Once you get your report you will need to carefully review it for inaccuracies. If you ordered your reports online at, you’ll find that all three credit bureaus offer some form online dispute resolution. This is a good place to start, but can be limiting and may not resolve all of your problems.

If you want to call and dispute errors on your report each of the three agencies use the number below for the corresponding agency.

* Equifax: (800) 685-1111 (Online Dispute Resolution)

* Experian: (888) 397-3742 (Online Dispute Resolution)

* TransUnion: (800) 888-4213 (Online Dispute Resolution)

The best way to fix an error on your credit report may be by mail. While not as convenient as online dispute resolution, a dispute letter gives you the opportunity to spell out in detail what the error is and how it may have occurred. The agency has a legal obligation to thoroughly check the details of your dispute letter and report their findings back to you. Before you send a letter you may want to call the credit bureaus to verify what you need to do for your specific case and what information you may need to send with your letter.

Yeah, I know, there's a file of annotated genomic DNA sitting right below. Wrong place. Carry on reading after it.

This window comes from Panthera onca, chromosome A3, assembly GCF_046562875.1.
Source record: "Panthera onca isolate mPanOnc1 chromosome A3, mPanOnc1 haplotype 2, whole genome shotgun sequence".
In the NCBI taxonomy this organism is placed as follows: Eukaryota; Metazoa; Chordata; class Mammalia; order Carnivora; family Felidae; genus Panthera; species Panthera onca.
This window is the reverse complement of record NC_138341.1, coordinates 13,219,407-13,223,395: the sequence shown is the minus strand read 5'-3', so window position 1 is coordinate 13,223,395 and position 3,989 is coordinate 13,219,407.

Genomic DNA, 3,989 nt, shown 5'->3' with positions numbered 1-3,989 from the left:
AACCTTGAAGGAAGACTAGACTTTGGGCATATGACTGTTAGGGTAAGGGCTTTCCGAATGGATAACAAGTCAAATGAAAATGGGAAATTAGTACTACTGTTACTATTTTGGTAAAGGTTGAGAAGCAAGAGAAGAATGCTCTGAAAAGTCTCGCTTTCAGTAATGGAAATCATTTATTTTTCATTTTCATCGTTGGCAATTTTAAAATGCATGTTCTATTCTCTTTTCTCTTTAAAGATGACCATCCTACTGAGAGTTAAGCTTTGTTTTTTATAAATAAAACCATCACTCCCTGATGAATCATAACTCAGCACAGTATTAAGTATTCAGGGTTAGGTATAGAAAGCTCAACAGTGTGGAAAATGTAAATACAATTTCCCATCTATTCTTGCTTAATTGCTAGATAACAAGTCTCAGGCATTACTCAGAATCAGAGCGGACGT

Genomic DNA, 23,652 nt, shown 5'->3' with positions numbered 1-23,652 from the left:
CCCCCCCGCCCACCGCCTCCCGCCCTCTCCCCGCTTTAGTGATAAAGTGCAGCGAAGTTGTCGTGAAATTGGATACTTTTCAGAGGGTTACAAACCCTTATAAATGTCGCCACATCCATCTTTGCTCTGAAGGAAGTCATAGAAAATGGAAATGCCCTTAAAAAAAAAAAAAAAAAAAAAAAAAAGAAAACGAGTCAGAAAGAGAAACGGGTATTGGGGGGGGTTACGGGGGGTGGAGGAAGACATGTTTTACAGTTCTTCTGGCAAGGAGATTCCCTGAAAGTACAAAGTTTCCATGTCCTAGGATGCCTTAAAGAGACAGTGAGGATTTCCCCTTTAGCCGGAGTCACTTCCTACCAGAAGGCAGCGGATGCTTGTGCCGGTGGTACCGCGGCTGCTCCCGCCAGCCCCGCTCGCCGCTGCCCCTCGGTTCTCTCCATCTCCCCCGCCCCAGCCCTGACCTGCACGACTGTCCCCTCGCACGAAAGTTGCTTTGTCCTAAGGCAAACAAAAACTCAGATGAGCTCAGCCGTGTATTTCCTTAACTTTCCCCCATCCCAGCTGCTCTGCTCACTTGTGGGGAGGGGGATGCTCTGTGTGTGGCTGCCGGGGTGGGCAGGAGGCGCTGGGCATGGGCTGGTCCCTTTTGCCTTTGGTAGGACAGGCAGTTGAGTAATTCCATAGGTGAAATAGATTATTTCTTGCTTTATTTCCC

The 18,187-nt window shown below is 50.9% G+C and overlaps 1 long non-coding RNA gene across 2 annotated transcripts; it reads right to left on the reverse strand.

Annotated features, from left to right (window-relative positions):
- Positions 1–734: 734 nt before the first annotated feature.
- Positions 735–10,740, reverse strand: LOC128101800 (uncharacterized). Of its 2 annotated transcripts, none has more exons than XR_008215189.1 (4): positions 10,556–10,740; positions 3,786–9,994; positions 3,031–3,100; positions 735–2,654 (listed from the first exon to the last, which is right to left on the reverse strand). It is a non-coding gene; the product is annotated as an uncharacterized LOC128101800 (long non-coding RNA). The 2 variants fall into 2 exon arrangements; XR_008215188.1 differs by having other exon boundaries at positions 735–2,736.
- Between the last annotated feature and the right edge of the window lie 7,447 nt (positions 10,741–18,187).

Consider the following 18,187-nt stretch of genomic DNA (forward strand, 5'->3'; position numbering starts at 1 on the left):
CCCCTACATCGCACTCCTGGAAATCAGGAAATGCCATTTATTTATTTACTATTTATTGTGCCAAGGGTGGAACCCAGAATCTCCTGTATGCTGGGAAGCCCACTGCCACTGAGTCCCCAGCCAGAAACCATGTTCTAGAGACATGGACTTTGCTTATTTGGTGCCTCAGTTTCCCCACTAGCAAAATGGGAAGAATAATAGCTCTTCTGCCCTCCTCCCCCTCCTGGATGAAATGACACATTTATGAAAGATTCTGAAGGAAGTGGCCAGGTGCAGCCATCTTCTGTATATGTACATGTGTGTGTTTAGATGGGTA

Typical items you may need to include are:

* A copy of your driver’s license or state ID card

* A copy of your Social Security card

* The name of the creditor or collection agency in question

* The associated account number in question

* A full, written description of why you’re disputing it

* Any written proof you may have that will support your case

There are many examples of sample dispute letters online.

Finally, you should note that while you will get a credit report, you will not get a credit score (or a FICO score). You can roughly estimate your actual credit score by using a free credit score estimator.